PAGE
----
Google Assistant is already pretty clever, but it's getting a bunch of updates to make it even smarter — including one that will teach it to stop mispronouncing names.
The updates are detailed on Google's official blog post (opens in new tab) and mainly concern how Assistant handles context and natural speech. Chief among them are new skills to help it properly pronounce and recognize the names of your contacts, and to remember past conversations when completing a task.
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Google Assistant update: Recognizing unique names
Google Assistant can get it wrong when enunciating uncommon or tricky names, but the update will let you teach it to how to pronounce them the way you do.
And it looks simple to use: as the video below demonstrates, you'll be able to select the option to "record your own" pronunciation of a name, with Assistant then using your voice to learn how to say it in future.
Importantly, Google adds it will not keep a “recording of your voice,” after listening to you articulate a person’s name. The feature will roll out in the next few days and though initially only available in English, Google says it also plans to add the functionality to other languages.
Google Assistant update: Better timers
Google also says it has rebuilt Assistant’s Natural Language Understanding (NLU) to cope with the elasticity of day-to-day conversation and more accurately understand what you're asking it.
One of the key benefits to this improvement is that Assistant will now respond "100 percent more accurately" to timer tasks and alarms you've set.
For instance, if you have more than one timer going at the same time, it will do a better job of understanding which one you want to cancel, or when you want to change the length that one runs for. It will also realise that you might not use the exact same phrase to cancel it as you did to create it.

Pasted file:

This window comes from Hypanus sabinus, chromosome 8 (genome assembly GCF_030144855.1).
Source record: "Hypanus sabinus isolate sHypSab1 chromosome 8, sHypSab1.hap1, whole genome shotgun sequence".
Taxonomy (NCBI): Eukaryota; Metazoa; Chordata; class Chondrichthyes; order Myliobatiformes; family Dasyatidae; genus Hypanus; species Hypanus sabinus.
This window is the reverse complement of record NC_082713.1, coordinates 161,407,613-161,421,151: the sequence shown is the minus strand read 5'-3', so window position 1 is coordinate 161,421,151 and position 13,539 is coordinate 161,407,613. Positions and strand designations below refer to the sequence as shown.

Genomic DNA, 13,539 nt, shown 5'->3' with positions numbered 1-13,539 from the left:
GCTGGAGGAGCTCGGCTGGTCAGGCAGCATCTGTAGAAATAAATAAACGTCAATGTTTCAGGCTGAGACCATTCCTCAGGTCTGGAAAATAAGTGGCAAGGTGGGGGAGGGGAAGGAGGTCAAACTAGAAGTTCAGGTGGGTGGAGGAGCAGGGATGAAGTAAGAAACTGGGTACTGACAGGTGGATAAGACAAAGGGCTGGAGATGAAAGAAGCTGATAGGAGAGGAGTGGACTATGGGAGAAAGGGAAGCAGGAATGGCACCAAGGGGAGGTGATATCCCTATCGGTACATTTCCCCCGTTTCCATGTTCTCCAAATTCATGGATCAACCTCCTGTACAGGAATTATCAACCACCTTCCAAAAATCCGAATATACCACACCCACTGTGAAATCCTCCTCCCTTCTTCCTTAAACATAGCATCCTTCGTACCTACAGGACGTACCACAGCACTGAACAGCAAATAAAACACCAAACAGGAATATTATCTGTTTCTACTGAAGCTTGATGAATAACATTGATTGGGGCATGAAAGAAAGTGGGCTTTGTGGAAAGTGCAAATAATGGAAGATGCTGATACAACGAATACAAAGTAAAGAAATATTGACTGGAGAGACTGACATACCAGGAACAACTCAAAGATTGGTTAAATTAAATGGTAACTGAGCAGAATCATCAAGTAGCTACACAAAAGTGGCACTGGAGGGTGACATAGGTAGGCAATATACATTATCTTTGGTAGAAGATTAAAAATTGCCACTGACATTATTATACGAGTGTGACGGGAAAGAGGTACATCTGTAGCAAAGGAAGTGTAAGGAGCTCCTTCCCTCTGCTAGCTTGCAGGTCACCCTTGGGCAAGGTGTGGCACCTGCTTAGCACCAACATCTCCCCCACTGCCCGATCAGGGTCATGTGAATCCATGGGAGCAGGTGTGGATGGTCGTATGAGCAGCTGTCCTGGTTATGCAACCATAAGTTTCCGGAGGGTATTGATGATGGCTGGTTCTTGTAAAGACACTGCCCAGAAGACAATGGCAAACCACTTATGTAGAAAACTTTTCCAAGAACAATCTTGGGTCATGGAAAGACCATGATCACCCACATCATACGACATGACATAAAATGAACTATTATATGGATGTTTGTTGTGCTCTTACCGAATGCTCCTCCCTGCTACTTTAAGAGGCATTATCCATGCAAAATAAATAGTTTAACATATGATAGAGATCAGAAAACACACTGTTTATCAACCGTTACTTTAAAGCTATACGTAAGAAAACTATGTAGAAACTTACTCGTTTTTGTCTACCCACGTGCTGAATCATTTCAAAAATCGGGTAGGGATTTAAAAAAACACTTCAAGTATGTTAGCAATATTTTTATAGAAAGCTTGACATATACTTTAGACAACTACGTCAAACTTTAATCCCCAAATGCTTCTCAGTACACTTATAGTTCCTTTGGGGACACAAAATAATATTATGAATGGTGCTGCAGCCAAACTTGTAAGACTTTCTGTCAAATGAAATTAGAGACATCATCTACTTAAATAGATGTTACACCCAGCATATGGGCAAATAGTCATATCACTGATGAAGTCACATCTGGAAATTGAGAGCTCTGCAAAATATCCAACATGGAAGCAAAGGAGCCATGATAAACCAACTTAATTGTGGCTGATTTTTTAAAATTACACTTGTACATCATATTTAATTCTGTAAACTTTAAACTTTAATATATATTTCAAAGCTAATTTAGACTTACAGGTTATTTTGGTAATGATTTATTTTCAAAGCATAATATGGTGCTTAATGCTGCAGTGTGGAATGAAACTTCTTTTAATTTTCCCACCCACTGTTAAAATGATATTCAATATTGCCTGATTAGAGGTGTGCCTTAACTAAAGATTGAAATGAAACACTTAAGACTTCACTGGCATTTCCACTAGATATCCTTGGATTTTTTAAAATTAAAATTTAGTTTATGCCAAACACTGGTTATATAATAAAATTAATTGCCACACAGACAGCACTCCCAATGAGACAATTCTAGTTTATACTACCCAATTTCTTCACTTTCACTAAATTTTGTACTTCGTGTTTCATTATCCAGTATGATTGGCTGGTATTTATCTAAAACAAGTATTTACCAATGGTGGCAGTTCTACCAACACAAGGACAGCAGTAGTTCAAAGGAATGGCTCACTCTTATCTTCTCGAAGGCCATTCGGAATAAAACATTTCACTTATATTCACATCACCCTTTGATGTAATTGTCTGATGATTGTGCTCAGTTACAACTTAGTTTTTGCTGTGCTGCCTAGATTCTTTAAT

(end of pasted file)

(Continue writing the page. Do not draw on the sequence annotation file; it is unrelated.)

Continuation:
These new context-aware abilities were made possible by upgrades to Google's cutting-edge BERT technology, which was invented by the firm in 2018 and which processes words in relation to all the other words in a sentence, rather than one-by-one in order.
This update is available now for alarms and timers on Google smart speakers in English in the U.S., and will be coming to phones and smart displays soon.
Google Assistant update: More natural conversations
What's more, Google Assistant will also be much better at using previous questions to inform your follow-ups, making for a much more natural conversation.
In the example it gives below, an initial question about the weather in Miami is followed up with a question about beaches and then another about buildings.
Each time, Google Assistant understands that the follow-ups come in the context of the first, and responds accordingly. Google also explains that it will take into account what you're looking at on your phone or tablet's screen when you ask the question.
Other recent Google Assistant updates include the ability to perform tasks without a wake phrase and to help locate your phone; we've rounded up all of favorite Assistant skills in this list of the best Google Assistant commands.
More: The best Google Assistant commands in 2021